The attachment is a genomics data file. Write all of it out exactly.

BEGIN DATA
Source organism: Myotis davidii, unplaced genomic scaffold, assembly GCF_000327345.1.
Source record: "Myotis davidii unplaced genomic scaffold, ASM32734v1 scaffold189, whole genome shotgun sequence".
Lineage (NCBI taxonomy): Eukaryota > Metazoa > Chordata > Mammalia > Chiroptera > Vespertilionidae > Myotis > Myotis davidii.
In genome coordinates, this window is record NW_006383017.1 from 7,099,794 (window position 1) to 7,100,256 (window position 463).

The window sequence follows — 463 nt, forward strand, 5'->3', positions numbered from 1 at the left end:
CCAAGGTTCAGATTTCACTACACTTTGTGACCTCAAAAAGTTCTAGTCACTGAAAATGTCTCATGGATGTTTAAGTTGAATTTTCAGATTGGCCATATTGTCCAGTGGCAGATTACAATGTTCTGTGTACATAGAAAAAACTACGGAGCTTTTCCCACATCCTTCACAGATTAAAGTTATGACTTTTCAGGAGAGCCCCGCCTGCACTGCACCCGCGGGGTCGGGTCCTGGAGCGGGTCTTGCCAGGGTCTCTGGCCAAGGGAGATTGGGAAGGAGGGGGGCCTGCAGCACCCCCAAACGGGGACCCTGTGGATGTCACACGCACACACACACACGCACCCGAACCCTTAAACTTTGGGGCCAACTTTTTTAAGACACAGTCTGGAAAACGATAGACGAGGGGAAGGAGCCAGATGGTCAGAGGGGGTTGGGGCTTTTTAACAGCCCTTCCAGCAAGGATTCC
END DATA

Source organism: Myotis davidii, unplaced genomic scaffold, assembly GCF_000327345.1.
Source record: "Myotis davidii unplaced genomic scaffold, ASM32734v1 scaffold189, whole genome shotgun sequence".
Lineage (NCBI taxonomy): Eukaryota > Metazoa > Chordata > Mammalia > Chiroptera > Vespertilionidae > Myotis > Myotis davidii.
In genome coordinates, this window is record NW_006383017.1 from 7,099,794 (window position 1) to 7,100,256 (window position 463).

The window sequence follows — 463 nt, forward strand, 5'->3', positions numbered from 1 at the left end:
CCAAGGTTCAGATTTCACTACACTTTGTGACCTCAAAAAGTTCTAGTCACTGAAAATGTCTCATGGATGTTTAAGTTGAATTTTCAGATTGGCCATATTGTCCAGTGGCAGATTACAATGTTCTGTGTACATAGAAAAAACTACGGAGCTTTTCCCACATCCTTCACAGATTAAAGTTATGACTTTTCAGGAGAGCCCCGCCTGCACTGCACCCGCGGGGTCGGGTCCTGGAGCGGGTCTTGCCAGGGTCTCTGGCCAAGGGAGATTGGGAAGGAGGGGGGCCTGCAGCACCCCCAAACGGGGACCCTGTGGATGTCACACGCACACACACACACGCACCCGAACCCTTAAACTTTGGGGCCAACTTTTTTAAGACACAGTCTGGAAAACGATAGACGAGGGGAAGGAGCCAGATGGTCAGAGGGGGTTGGGGCTTTTTAACAGCCCTTCCAGCAAGGATTCC